Voluntary Exercises Better Than External Stimuli for Physical Rehabilitation

In the Journal of NeuroEngineering and Rehabilitation, July 2012 edition, Dr.Kyung-Lim Joa of the Department of Rehabilitation Medicine, Pusan National University School of Medicine, Busan, South Korea published the results of a study in which rehabilitation was evaluated by using voluntary movements as well as Functional Electrical Stimulation (FES).

Nineteen healthy male subjects were enrolled in the study. The study design included: a-voluntary contraction only, b-functional electrical stimulation (FES)-induced wrist extension only, and  c-simultaneous voluntary and FES-induced  movement. Brain activation was observed in all three modes.

The activated brain regions (number of voxels) of the MI, SI, cerebellum, and SMA were LARGEST DURING VOLUNTARY CONTRACTION ALONE and smallest during FES alone. SII-activated brain regions were largest during voluntary contraction combined with FES and smallest during FES contraction alone. The brain activation extent (maximum t score) of the MI, SI, and SII  was LARGEST DURING VOLUNTARY CONTRACTION ALONE and smallest during FES alone.

The conclusions drawn were that voluntary contraction combined with FES may be more effective for brain activation than  FES-only movements for rehabilitation therapy. In addition, voluntary effort is the most   important factor in the therapeutic process.

As it is this is another proof that the patient recovering from and undergoing rehabilitation for affected limbs due to Parkinson’s, CP, MS, stroke, brain or spinal injuries amongst other diseases and surgeries should be using physical therapy solutions that encourage the patient to use his own strength and efforts while exercising more than outside stimuli via robots or electrical impulses. Such physical therapy products can be found in the TUTOR system.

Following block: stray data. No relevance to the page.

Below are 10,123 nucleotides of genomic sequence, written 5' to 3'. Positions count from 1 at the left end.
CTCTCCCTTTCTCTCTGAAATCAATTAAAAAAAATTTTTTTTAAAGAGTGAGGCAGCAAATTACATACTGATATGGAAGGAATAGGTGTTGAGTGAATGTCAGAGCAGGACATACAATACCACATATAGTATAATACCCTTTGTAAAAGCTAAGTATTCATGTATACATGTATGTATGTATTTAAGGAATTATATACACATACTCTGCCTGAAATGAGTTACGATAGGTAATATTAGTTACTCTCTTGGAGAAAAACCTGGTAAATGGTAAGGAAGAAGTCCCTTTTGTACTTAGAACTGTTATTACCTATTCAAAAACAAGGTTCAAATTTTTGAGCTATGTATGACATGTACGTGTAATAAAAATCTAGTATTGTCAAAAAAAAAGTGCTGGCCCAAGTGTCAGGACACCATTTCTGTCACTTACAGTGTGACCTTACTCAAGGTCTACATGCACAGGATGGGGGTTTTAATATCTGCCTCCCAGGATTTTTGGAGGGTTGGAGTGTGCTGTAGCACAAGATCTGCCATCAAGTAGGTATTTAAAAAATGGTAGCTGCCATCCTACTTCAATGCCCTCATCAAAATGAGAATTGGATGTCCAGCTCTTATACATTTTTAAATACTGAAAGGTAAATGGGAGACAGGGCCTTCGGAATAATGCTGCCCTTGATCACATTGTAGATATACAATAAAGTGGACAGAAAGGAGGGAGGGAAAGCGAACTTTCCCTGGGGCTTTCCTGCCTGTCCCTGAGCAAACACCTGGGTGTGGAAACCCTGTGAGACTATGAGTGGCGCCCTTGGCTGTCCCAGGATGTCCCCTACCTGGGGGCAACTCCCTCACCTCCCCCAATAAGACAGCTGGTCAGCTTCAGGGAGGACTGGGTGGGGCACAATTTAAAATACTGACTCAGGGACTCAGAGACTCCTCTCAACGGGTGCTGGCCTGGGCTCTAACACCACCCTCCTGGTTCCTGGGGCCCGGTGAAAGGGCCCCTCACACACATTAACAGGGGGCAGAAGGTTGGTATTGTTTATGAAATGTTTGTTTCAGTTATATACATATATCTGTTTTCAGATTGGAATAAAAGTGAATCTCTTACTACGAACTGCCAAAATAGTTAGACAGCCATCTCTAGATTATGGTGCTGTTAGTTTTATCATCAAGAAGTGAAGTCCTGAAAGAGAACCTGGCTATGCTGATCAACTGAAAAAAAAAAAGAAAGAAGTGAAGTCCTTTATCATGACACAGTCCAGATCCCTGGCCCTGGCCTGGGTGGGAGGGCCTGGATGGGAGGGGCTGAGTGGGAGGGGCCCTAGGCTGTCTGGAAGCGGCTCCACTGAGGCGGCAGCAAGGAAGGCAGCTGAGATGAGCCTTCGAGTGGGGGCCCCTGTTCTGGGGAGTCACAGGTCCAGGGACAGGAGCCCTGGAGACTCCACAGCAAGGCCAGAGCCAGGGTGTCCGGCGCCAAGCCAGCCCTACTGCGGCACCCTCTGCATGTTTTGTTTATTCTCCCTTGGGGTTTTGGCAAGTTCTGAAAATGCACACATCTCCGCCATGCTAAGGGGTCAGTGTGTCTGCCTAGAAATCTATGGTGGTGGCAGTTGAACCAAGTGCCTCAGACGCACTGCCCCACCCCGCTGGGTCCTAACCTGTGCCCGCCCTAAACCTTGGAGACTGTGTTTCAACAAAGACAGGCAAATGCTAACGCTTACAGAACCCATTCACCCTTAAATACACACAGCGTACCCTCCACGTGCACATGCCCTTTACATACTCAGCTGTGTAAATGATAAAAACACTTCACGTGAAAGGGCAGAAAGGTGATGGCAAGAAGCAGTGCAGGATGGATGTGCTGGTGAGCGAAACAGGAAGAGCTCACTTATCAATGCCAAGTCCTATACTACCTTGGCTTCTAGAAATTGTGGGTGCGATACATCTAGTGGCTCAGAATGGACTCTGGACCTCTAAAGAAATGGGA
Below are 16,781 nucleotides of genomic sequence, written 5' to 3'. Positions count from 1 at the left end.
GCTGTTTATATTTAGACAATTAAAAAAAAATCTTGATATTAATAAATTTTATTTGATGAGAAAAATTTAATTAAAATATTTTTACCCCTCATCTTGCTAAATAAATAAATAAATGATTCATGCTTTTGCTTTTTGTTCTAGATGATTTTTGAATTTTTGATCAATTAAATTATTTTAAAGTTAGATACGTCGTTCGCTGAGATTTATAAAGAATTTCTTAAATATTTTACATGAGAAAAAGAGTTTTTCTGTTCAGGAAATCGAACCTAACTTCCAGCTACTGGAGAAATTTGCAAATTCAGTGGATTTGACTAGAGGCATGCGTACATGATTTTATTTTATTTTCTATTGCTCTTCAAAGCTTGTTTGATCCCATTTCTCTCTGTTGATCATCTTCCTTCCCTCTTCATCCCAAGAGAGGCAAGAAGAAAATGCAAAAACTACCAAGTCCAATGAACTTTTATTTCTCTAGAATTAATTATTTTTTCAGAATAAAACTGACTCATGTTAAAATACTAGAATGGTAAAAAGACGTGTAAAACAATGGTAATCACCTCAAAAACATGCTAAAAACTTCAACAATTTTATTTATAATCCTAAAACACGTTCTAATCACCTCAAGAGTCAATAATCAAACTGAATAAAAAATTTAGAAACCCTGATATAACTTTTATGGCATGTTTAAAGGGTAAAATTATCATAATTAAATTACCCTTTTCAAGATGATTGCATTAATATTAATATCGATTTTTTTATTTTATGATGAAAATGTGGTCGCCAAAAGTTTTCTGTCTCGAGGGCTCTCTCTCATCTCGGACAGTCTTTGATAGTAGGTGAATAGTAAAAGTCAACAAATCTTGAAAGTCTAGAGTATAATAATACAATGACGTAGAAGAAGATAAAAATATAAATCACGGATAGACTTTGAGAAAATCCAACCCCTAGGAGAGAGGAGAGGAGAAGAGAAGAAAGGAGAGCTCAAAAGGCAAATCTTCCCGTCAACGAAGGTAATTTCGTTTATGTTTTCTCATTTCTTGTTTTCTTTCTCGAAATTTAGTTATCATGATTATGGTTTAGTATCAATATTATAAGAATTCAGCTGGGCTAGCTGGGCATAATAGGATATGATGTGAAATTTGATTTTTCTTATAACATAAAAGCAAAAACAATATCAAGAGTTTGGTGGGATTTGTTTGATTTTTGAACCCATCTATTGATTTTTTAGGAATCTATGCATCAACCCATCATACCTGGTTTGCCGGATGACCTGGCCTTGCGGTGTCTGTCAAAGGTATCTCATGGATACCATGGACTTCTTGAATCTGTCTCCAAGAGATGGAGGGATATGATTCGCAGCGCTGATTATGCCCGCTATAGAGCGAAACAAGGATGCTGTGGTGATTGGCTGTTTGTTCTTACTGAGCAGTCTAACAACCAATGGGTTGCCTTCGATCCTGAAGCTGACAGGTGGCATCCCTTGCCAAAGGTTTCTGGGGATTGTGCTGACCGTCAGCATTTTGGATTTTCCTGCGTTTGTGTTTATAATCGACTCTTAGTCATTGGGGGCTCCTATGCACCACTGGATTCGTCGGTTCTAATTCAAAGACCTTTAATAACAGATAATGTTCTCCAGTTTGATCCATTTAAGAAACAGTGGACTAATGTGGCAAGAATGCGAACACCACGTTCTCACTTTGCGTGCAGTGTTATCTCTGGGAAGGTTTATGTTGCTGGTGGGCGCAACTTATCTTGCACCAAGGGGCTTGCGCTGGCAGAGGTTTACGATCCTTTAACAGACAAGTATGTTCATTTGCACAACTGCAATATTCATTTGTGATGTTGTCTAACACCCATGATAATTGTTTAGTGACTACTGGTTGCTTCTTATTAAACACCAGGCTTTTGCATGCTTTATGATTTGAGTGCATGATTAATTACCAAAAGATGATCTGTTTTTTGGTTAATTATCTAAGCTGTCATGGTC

The HANDTUTOR, ARMTUTOR, LEGTUTOR and 3DTUTOR have been designed for just that type of intensive exercise. Consisting of comforatble and ergonomically designed gloves or braces, The TUTORs improve fine motor, sensory and cognitive impairments through intensive exercises with augmented feedback. The exercises are challenging and motivating and allow for repetitive training tailored to the patient’s own performance. In the case of the HANDTUTOR, for example, the glove has been designed to detect finger and wrist motion and has an open palmar surface to give maximum motor and sensory input. The glove comes in different sizes to allow evaluation and treatment of patients from age 5 and up.

One of the most cost effective rehabilitation devices currently in use in leading U.S. and European hospitals the TUTORs are fully certified by the FDA and CE. They can also be used in the patient’s home via telerehabilitaion. See WWW.MEDITOUCH.CO.IL for more information.


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